The Egyptian actress said she is looking for a role that will both shock and surprise.
Lebleba relishes TV role as long as it is beautiful
ABU DHABI // Known as the butterfly of Arab cinema, the Egyptian singer and actress Lebleba is still searching for the "perfect television role" for her small-screen crossover.
Named at birth as Ninotchka Manoug Kupelian (after the 1939 film Ninotchka), Lebleba was five years old when she appeared on screen for the first time. Since then, she has starred in at least 81 movies.
During a question-and-answer session at the Abu Dhabi Film Festival in the Emirates Palace hotel, the actress said that, contrary to popular belief, she is not afraid of taking on a television role.
"I just want to present something beautiful, as I have in cinema," she said. "In TV, due to the continuity of the character required, I am looking for a role that will shock and surprise my audience."
The childhood star's screen name comes from the word "labib", which means quick and clever.
"I used to say to my mom, 'Why did you call me that?' She responded that she did not think my career would last so long," the 63-year-old said, laughing.
One of her main challenges, she noted, was shooting a romantic scene with the renowned younger actor Fathi Abdel Wahab in the 2005 movie Farhan Mulazim Adam.
"It was a very difficult love scene, and Lebleba helped me overcome my shyness," said Abdel Wahab, who was also at the question-and- answer session. "It was a very important experience for me."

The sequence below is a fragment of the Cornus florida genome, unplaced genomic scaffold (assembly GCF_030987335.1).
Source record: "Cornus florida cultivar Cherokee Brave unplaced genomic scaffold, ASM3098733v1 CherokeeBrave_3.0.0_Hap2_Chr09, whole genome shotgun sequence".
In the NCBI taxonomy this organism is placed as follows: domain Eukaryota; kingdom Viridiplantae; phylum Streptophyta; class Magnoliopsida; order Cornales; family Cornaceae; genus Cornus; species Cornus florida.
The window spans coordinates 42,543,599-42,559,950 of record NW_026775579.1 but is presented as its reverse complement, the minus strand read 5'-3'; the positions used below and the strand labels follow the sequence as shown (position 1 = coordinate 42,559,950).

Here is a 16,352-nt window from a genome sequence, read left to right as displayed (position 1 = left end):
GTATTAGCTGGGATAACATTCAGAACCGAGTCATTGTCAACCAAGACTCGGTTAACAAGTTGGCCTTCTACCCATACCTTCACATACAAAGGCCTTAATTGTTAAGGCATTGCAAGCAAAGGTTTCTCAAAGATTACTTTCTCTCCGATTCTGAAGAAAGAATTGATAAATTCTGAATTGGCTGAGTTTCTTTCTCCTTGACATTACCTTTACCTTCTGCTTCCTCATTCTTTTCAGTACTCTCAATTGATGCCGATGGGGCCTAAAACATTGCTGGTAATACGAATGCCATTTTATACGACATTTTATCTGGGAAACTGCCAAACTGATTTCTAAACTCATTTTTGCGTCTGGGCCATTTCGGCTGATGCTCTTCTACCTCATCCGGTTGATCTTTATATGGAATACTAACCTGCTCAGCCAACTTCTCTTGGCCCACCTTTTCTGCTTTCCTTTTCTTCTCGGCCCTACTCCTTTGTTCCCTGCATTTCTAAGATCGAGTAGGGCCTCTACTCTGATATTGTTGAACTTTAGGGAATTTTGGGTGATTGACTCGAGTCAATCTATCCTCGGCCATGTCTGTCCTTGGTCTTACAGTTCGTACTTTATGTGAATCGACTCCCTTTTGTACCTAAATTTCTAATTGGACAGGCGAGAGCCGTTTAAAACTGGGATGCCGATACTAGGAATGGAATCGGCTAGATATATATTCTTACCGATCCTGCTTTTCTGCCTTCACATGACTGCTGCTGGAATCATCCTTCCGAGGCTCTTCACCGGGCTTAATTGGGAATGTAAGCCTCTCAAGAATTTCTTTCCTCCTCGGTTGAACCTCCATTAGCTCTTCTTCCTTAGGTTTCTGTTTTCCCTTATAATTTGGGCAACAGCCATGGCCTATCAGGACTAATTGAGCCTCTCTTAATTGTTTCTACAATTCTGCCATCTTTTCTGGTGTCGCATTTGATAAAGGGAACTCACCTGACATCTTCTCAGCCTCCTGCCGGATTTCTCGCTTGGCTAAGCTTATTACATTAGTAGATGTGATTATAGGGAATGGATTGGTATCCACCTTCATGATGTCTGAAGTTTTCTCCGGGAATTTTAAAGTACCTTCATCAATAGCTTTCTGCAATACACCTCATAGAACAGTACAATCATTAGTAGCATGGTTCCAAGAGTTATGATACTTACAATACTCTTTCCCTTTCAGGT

Lebleba's latest project, Mickey's Family, is currently showing in Egypt. The comedy centres on a middle-aged, married mother of five who is a legal adviser to the Egyptian government. She enters a "model-family" contest.
"I was surprised by how strongly the audience responded to the story. It was a heavy role and I had to observe the habits of government employees to prepare," she said.
While speaking about the late director Atef El Tayeb, Lebleba became emotional.
"I will try not to cry," she said. "His death was a great shock and I felt like an abandoned child. He was the one who first believed in me, he was my friend and mentor and I remember him like I remember my mother and brother - God rest their souls."
When a picture appeared on the screen behind her of the late Palestinian leader Yasser Arafat, she looked up and smiled for a moment.
"He used to love Egypt and art," she said of Arafat. "We, in return, loved him. He always welcomed us."